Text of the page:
A SoP reader forwarded this sample ballot being handed out in Kiryas Joel, the Orange County village of Hasidic Jews that is routinely courted by elected official and candidates due to the ability of its leaders to deliver large blocs of voters on Election Day.

As you can see, KJ voters are being urged to vote almost entirely on the state Independence Party line – including in the governor’s race, in which the party endorsed Democratic Gov. Andrew Cuomo.

Cuomo hasn’t said much – if anything – this election cycle to encourage voters to support him on the Indy line (currently Row E), even though it’s the second time in four years the minor party has endorsed him for governor. The Indys, like all the other minor parties, need to see Cuomo receive at least 50,000 votes on their line in order to maintain their official ballot status for another four years.

Last year, Cuomo received 146,576 votes on the Independence Party line, but that was just shy of the amount he received on the Working Families Party line, and considerably less than Buffalo businessman Carl Paladino received on the Conservative Party line. As a result, the Conservatives moved up to Row C, and the WFP climbed to Row D, while the Indys dropped to Row E.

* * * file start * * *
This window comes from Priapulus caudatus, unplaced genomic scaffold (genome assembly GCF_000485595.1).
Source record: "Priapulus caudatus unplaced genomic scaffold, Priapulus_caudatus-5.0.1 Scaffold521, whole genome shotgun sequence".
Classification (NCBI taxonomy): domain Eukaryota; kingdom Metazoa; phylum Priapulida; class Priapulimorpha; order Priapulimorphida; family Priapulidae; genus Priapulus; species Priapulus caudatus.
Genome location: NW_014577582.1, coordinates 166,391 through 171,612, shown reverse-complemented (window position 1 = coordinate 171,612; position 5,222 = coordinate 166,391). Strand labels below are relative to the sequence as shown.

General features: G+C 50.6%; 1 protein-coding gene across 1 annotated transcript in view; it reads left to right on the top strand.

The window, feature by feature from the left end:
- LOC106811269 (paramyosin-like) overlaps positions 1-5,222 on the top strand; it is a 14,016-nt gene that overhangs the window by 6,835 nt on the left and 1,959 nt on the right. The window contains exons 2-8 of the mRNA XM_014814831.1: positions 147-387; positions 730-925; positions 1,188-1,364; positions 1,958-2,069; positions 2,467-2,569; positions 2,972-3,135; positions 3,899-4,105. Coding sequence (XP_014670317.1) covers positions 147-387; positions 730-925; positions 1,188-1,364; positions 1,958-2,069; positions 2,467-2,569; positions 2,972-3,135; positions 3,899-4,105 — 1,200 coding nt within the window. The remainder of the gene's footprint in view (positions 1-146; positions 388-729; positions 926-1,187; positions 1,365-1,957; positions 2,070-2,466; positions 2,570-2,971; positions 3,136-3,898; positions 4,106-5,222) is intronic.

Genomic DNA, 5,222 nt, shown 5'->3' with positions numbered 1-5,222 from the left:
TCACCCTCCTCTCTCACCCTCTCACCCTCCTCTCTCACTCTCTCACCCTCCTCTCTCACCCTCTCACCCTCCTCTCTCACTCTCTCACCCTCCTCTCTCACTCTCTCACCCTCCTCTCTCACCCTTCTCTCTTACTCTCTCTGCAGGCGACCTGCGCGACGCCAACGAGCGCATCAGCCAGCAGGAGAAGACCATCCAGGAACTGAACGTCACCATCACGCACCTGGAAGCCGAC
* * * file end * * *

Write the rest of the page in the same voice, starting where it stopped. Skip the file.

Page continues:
Cuomo reportedly met last weekend with KJ leaders. Perhaps he mentioned something to them about needing a solid bloc of votes on Row E today?

Also interesting: This ballot calls for voters to support Democratic Rep. Sean Patrick Maloney on the Working Families Party line, which is necessary because Maloney’s GOP opponent, former Rep. Nan Hayworth, defeated him in a very low turnout Independence Party primary back in September.

It should be noted that KJ has been factionalized for over a decade now, and the minority group – the KJ Alliance – did not endorse anyone for governor this year.

According to the SoP reader who forwarded this sample ballot, there are about 8,100 registered voters in KJ, and leaders there can reliably turn out about 80 percent of those, with the alliance accounting for about one-third.